This is a book review I completed for World Literature summer homework at Prairie Ridge High School.
The novel begins with an overview by Death, the narrator of the story. He describes the world in colors, and proceeds to introduce the main character of the story, a small girl named Liesel. Her mother, her brother, and she were riding a train to the central setting of the plot, Himmel Street in Germany. Due to political difficulties and conflicts, Liesel?s mother was forced to surrender her children to foster care, and the foster parents were to be Hans and Rosa Hubermann. However, during the ride to Himmel, Liesel?s younger brother died, and turned into a corpse that Death was to retrieve the soul of. Upon his arrival, Death remained present to observe the burial of the young child in the snowy, frosted, frozen ground. Just before leaving, Death noticed one more thing ? Liesel picking up a forgotten black book from the ground, titled The Grave Digger?s Handbook
, to mark the beginning of a life laced with extensive book thievery.
Liesel?s new home was a cramped neighborhood, holding the name of Himmel Street, translating into ?Heaven.? Her new foster mother, Rosa Hubermann, is a short, plump woman. She does a washing and ironing service for wealthier families for a living. To show her affection, she frequently insults and beats Liesel with wooden spoons. Her foster father, Hans Hubermann, on the other hand, is a calm and collected person who lovsed to smoke cigarettes he rolled himself. He paints homes and plays the piano for a living. His close relationship with Liesel budded when he rescued her from the snarling hands of the bathtub and taught her how to roll cigarettes instead. Hans helped Liesel through her toughest times, including when she woke up in the middle of the night from nightmares of her brother?s death.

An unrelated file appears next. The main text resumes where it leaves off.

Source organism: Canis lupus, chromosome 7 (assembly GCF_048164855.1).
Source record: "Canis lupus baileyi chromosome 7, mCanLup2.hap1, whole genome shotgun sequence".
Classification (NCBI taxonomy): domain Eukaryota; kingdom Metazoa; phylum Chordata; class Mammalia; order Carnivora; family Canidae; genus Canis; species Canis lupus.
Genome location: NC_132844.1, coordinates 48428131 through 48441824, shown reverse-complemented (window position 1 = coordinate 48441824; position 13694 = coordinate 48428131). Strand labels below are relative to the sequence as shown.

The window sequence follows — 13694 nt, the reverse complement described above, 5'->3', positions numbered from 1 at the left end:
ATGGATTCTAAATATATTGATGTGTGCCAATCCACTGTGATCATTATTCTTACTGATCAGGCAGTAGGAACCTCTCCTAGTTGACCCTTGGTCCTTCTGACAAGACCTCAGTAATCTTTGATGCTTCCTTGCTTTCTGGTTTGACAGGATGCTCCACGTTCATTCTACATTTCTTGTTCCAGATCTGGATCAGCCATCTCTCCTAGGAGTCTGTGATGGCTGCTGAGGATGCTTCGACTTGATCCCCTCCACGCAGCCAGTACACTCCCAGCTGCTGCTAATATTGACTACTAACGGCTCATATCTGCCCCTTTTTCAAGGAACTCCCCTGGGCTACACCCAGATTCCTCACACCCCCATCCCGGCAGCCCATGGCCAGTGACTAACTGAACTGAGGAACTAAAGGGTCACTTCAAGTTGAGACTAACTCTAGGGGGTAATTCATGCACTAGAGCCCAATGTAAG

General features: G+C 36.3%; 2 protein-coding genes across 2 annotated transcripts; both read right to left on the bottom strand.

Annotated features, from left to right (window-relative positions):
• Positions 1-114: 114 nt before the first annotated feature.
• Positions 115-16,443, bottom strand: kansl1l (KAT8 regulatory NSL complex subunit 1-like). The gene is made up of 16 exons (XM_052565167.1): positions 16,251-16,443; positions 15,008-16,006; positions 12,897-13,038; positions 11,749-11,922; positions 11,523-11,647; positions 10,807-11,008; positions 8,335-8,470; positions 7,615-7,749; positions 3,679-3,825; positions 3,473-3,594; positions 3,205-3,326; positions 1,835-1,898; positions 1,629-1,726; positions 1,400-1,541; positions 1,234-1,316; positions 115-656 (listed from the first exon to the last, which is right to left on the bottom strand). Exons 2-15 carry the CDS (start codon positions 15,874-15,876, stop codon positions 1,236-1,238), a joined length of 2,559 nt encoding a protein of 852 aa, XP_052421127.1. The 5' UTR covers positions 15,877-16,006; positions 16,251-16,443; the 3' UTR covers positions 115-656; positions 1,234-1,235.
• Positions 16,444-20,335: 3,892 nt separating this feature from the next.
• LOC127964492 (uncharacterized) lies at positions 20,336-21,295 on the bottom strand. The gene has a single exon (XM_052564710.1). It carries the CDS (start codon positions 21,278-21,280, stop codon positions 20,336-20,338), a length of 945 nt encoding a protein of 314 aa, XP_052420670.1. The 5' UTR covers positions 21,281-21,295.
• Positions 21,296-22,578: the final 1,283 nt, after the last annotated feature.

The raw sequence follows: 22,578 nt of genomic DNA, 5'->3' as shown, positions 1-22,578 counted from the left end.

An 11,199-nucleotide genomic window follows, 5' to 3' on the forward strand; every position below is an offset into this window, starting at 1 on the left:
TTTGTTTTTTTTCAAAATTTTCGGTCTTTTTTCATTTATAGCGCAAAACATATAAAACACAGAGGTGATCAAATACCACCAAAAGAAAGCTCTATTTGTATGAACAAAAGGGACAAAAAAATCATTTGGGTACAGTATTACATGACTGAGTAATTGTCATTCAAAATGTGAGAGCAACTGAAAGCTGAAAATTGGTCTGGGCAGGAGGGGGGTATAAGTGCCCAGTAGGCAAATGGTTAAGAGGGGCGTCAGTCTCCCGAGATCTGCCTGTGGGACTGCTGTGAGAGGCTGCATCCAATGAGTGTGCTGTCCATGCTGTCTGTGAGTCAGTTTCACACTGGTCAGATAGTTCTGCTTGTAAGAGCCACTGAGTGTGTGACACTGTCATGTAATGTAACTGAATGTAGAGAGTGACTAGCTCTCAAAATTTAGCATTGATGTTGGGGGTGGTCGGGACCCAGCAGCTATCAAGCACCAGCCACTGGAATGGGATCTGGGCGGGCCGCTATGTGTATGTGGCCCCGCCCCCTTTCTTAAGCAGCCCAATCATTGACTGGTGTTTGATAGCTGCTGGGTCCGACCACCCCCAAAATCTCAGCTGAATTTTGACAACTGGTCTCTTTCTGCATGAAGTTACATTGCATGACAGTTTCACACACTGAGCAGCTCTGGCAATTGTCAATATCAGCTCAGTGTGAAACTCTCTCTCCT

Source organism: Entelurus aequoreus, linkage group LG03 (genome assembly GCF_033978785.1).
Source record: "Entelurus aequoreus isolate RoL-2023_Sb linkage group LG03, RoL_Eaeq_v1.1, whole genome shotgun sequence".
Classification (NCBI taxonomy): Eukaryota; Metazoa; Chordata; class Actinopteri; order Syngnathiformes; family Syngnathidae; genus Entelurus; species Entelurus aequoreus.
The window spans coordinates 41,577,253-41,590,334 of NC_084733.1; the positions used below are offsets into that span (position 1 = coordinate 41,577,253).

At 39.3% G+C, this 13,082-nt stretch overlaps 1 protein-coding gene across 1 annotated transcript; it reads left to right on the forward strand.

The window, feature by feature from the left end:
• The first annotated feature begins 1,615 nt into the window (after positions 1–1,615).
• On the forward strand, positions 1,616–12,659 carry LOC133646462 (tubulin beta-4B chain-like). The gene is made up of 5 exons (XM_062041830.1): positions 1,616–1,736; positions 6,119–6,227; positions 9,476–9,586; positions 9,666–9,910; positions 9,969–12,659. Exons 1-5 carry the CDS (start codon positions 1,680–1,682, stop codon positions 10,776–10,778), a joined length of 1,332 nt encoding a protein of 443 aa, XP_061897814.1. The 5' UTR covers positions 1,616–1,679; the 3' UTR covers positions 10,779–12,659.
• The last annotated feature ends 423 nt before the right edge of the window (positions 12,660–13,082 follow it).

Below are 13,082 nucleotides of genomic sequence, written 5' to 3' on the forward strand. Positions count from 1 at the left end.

As Liesel became accustomed to her new surroundings, she began to attend the Bund Deutscher M?dchen, part of a group of Hitler Youth ? she had arrived during the time of Nazism. In addition to participating in her contribution to her political leader, Liesel attended school where she met a colorful collection of students, including one named Rudy Steiner that longed to kiss her. After a day in school when she made a fool of herself by failing to read successfully in front of the class, Liesel proved that she was a girl to be respected by decimating two of her male classmates. Over time, Liesel avoided getting in as much trouble as she once did, and adopted a new hobby ? reading in the middle of the night with Hans.
One night, when Liesel wet her bed due to her recurring nightmares, and she and Hans began reading the book that she acquired the evening of her brother?s death, The Gravedigger’s Handbook
, after it was found while changing Liesel?s sheets. With the task challenging at first, Liesel and her papa began by reviewing the alphabet and correlating letters with words. Soon, they became dedicated to their work, and papa even excused Liesel from helping her mother picking up and dropping up clothing for their washing and ironing service to continue reading their handbook. With Liesel?s love of books only growing, Hans traded some of his cigarettes for a pair of books to gift Liesel with for Christmas ? Faust the Dog
and The Lighthouse